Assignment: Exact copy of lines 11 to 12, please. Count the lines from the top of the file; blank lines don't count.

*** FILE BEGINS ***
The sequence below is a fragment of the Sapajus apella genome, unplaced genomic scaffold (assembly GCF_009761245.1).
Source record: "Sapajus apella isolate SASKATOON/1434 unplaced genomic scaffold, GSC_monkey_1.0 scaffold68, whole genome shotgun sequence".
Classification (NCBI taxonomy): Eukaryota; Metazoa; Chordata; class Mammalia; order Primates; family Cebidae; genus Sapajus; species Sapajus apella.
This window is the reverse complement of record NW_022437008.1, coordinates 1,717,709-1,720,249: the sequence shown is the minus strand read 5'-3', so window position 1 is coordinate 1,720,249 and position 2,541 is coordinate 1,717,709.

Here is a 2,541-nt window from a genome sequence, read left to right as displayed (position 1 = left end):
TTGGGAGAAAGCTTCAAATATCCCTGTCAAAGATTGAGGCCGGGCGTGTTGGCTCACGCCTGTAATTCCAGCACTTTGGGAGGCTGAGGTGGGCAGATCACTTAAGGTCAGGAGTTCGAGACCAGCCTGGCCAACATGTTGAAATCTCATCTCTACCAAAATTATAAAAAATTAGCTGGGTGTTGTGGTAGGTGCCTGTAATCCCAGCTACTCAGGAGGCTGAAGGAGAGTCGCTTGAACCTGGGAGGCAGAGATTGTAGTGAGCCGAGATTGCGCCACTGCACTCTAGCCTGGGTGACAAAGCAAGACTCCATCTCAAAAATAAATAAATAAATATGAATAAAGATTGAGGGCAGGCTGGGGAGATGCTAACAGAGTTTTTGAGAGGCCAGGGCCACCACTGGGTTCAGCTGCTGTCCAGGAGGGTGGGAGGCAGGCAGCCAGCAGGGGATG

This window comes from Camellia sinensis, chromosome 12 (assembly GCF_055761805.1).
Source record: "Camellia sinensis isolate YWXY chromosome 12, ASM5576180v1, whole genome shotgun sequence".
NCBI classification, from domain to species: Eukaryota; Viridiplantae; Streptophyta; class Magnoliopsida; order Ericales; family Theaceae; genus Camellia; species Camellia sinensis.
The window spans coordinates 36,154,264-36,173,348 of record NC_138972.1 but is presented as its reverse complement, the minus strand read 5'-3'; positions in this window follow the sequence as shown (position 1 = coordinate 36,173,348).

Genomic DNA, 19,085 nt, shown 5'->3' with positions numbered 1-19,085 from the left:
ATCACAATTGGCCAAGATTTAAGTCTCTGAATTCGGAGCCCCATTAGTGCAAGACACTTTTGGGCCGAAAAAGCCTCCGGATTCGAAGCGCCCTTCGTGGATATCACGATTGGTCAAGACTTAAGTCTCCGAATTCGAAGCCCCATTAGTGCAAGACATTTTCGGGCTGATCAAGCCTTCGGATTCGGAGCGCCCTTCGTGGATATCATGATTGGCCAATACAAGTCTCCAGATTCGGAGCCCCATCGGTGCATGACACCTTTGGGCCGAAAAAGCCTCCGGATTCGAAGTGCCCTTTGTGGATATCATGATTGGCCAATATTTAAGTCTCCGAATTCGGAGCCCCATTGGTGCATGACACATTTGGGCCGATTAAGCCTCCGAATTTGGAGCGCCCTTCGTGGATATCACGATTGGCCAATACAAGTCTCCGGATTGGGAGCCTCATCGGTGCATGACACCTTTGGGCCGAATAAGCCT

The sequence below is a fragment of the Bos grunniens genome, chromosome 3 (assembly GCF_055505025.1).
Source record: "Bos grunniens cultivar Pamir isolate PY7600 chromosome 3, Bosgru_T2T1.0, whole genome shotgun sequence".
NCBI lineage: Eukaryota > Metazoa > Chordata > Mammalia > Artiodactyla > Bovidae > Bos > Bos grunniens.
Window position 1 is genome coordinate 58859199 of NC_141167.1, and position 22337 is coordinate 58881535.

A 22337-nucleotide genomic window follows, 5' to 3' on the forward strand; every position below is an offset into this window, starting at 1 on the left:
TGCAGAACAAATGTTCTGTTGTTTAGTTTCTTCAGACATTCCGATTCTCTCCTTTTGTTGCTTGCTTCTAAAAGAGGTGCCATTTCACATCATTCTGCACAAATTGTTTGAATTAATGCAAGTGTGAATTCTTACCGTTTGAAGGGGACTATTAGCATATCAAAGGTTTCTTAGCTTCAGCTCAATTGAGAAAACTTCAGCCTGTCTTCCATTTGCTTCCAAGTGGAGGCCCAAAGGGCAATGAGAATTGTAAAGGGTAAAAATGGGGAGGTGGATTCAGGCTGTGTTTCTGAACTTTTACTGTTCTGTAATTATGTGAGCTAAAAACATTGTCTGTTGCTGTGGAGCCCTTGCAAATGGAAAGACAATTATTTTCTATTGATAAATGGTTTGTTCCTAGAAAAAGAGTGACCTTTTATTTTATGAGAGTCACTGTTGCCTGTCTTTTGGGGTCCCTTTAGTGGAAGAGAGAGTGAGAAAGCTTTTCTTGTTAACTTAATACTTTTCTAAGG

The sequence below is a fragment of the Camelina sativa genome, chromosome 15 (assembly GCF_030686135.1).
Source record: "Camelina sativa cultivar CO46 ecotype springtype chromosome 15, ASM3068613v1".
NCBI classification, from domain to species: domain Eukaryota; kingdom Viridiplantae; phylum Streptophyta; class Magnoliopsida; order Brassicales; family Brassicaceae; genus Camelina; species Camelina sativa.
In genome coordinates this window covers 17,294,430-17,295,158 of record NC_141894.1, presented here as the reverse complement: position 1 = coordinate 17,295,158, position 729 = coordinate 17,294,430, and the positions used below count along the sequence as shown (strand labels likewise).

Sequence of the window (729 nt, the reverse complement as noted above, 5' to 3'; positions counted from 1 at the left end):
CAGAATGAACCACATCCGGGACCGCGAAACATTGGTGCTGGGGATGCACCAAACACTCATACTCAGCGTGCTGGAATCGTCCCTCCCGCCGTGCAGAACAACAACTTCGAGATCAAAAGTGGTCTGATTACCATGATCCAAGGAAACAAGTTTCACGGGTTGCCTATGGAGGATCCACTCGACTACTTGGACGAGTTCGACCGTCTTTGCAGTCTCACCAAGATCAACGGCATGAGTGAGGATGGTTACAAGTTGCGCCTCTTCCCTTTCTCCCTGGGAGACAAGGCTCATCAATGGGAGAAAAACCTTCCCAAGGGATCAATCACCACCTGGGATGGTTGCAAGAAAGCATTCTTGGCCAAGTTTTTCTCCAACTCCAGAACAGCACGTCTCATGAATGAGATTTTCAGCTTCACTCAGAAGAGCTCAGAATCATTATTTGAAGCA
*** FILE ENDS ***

Genomic DNA, 19,085 nt, shown 5'->3' with positions numbered 1-19,085 from the left:
ATCACAATTGGCCAAGATTTAAGTCTCTGAATTCGGAGCCCCATTAGTGCAAGACACTTTTGGGCCGAAAAAGCCTCCGGATTCGAAGCGCCCTTCGTGGATATCACGATTGGTCAAGACTTAAGTCTCCGAATTCGAAGCCCCATTAGTGCAAGACATTTTCGGGCTGATCAAGCCTTCGGATTCGGAGCGCCCTTCGTGGATATCATGATTGGCCAATACAAGTCTCCAGATTCGGAGCCCCATCGGTGCATGACACCTTTGGGCCGAAAAAGCCTCCGGATTCGAAGTGCCCTTTGTGGATATCATGATTGGCCAATATTTAAGTCTCCGAATTCGGAGCCCCATTGGTGCATGACACATTTGGGCCGATTAAGCCTCCGAATTTGGAGCGCCCTTCGTGGATATCACGATTGGCCAATACAAGTCTCCGGATTGGGAGCCTCATCGGTGCATGACACCTTTGGGCCGAATAAGCCT